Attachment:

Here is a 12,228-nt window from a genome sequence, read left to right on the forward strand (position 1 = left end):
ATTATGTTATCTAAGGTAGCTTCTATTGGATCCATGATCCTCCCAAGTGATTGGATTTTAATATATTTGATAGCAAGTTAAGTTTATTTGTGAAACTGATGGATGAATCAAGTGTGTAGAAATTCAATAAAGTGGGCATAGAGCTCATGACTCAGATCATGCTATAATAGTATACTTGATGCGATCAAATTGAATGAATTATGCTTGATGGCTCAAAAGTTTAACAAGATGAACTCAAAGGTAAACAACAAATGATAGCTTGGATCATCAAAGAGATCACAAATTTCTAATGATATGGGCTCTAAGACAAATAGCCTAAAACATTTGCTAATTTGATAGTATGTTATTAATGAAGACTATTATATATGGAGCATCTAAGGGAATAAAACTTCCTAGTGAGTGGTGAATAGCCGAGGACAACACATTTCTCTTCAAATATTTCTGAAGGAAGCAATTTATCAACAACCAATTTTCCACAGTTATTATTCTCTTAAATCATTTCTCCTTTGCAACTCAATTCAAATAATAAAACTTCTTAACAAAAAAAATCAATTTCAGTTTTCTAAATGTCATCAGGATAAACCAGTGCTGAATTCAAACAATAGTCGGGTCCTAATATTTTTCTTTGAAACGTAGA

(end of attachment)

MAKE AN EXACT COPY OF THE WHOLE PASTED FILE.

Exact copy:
Here is a 12,228-nt window from a genome sequence, read left to right on the forward strand (position 1 = left end):
ATTATGTTATCTAAGGTAGCTTCTATTGGATCCATGATCCTCCCAAGTGATTGGATTTTAATATATTTGATAGCAAGTTAAGTTTATTTGTGAAACTGATGGATGAATCAAGTGTGTAGAAATTCAATAAAGTGGGCATAGAGCTCATGACTCAGATCATGCTATAATAGTATACTTGATGCGATCAAATTGAATGAATTATGCTTGATGGCTCAAAAGTTTAACAAGATGAACTCAAAGGTAAACAACAAATGATAGCTTGGATCATCAAAGAGATCACAAATTTCTAATGATATGGGCTCTAAGACAAATAGCCTAAAACATTTGCTAATTTGATAGTATGTTATTAATGAAGACTATTATATATGGAGCATCTAAGGGAATAAAACTTCCTAGTGAGTGGTGAATAGCCGAGGACAACACATTTCTCTTCAAATATTTCTGAAGGAAGCAATTTATCAACAACCAATTTTCCACAGTTATTATTCTCTTAAATCATTTCTCCTTTGCAACTCAATTCAAATAATAAAACTTCTTAACAAAAAAAATCAATTTCAGTTTTCTAAATGTCATCAGGATAAACCAGTGCTGAATTCAAACAATAGTCGGGTCCTAATATTTTTCTTTGAAACGTAGA